There are also obvious benefits to the buyer including long range price stability which may be needed to underwrite their own capital investments or safeguard operational viability (think steel and aluminium smelters).
As current generation capacity retires and provided there is a willing buyer, investments of this kind could make sense in markets with low price volatility, stable energy policy and well established, unchanging regulatory frameworks; none of which can be said about the NEM.
With regards to a privately funded NPP investment, indeed any large investment with a long project duration, the NEM has deficiencies which need to be addressed.
In a normal market, the price signal = investment signal. However, as price volatility increases, the price signal becomes meaningless as an investment signal. Combined with persistent policy and regulatory change (including direct market intervention), high volatility leads to a complete investment freeze for assets that do not attract out-of-market revenue.
Note: This is not a criticism of the Federal Governments recent threats of market intervention, including building a combined cycle gas plant in the Hunter Valley. Unfortunately, these interventions are justified.
Of course, when average power prices get very high, some investors will be lured into the market despite the high volatility. Unfortunately, though rationally, these higher-risk investors have short time horizons and favour low upfront costs and quick deployment, even if they incur higher operational costs. Further, the technology must be optimised to take immediate advantage of high prices without being exposed to low or negative prices a few hours later (when the sun comes up or the wind begins to blow). This is one reason for the proliferation of small-medium, fast start open cycle gas turbines and reciprocating engines within the NEM, despite high gas prices. Even with high average prices, a high volatility market cannot support large private investments with long time horizons, nuclear or otherwise.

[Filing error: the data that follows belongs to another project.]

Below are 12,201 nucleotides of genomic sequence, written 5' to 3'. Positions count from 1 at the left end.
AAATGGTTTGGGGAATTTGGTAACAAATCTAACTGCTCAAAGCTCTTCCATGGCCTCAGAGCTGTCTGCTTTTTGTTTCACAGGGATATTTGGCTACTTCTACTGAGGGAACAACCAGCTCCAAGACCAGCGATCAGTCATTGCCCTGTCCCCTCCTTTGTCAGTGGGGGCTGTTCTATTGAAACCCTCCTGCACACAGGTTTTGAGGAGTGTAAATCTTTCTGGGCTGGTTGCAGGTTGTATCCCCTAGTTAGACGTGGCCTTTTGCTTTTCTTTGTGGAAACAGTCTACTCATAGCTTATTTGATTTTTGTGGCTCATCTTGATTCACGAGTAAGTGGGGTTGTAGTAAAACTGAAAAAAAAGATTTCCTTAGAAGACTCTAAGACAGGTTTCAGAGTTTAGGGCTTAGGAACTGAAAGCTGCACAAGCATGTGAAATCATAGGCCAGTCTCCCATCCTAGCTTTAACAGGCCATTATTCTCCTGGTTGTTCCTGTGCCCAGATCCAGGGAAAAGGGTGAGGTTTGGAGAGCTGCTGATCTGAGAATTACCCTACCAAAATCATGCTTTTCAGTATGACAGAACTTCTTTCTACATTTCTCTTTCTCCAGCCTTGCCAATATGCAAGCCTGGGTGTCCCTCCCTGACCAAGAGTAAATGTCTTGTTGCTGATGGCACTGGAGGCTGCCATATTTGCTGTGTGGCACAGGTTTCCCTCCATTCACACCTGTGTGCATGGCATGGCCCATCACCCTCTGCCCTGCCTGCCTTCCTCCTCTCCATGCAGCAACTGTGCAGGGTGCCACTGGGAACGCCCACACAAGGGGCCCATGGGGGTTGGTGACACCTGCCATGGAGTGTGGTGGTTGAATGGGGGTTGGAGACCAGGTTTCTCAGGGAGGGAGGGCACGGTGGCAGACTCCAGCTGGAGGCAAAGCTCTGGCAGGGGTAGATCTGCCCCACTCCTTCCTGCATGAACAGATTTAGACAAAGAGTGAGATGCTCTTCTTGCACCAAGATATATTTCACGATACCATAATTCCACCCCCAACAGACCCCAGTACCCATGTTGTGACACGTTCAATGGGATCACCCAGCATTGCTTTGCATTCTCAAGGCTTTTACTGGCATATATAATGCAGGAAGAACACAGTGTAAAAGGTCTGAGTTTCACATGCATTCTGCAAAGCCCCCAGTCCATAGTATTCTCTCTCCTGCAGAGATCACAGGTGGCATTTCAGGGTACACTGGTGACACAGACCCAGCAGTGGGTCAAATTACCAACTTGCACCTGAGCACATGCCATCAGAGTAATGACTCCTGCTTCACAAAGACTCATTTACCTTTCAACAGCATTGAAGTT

Another consequence of high price volatility is increased financialisaton of the power sector, though the impact to power prices is difficult to quantify. I will cover this in a future article.
Subsidy Led Investment
Provided their production is not curtailed, solar and wind power generation assets can access additional revenue that, under current law, would not be extended to a NPP should the nuclear ban be lifted. These payments take the form of large generation certificates (LGCs) which, under the Renewable Energy (Electricity) Act 2000, liable entities (electricity retailers) are obligated to regularly purchase. These provide renewable generators with an additional $30 – $40/MWhr.
The result of this policy, indeed its very intention, is that investment for at least a decade has been nearly entirely focused on capturing these out-of-market subsidies – implications for system-level costs of electricity be damned!
Given their very low operating costs and non-existent availability obligations, this means that renewable generators can and do bid into the market at rates close to $0/MWhr or even negative because they receive guaranteed out-of-market revenue.
The Government has confirmed that this program will be ramped down as planned but the calls for its expansion and perpetuation may prove difficult for the PM and Energy Minister to ignore.